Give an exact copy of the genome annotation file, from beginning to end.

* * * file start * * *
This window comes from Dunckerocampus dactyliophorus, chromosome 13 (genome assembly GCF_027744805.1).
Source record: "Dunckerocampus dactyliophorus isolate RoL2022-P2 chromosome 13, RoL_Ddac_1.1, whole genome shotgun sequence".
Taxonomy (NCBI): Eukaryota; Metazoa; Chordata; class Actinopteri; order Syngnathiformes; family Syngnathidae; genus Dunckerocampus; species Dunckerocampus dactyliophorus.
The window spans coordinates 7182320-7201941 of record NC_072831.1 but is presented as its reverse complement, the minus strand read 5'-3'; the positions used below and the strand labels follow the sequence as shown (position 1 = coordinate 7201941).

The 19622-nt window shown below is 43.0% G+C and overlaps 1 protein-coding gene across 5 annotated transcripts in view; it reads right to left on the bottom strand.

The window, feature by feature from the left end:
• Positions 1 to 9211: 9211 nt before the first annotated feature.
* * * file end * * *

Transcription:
This window comes from Dunckerocampus dactyliophorus, chromosome 13 (genome assembly GCF_027744805.1).
Source record: "Dunckerocampus dactyliophorus isolate RoL2022-P2 chromosome 13, RoL_Ddac_1.1, whole genome shotgun sequence".
Taxonomy (NCBI): Eukaryota; Metazoa; Chordata; class Actinopteri; order Syngnathiformes; family Syngnathidae; genus Dunckerocampus; species Dunckerocampus dactyliophorus.
The window spans coordinates 7182320-7201941 of record NC_072831.1 but is presented as its reverse complement, the minus strand read 5'-3'; the positions used below and the strand labels follow the sequence as shown (position 1 = coordinate 7201941).

The 19622-nt window shown below is 43.0% G+C and overlaps 1 protein-coding gene across 5 annotated transcripts in view; it reads right to left on the bottom strand.

The window, feature by feature from the left end:
• Positions 1 to 9211: 9211 nt before the first annotated feature.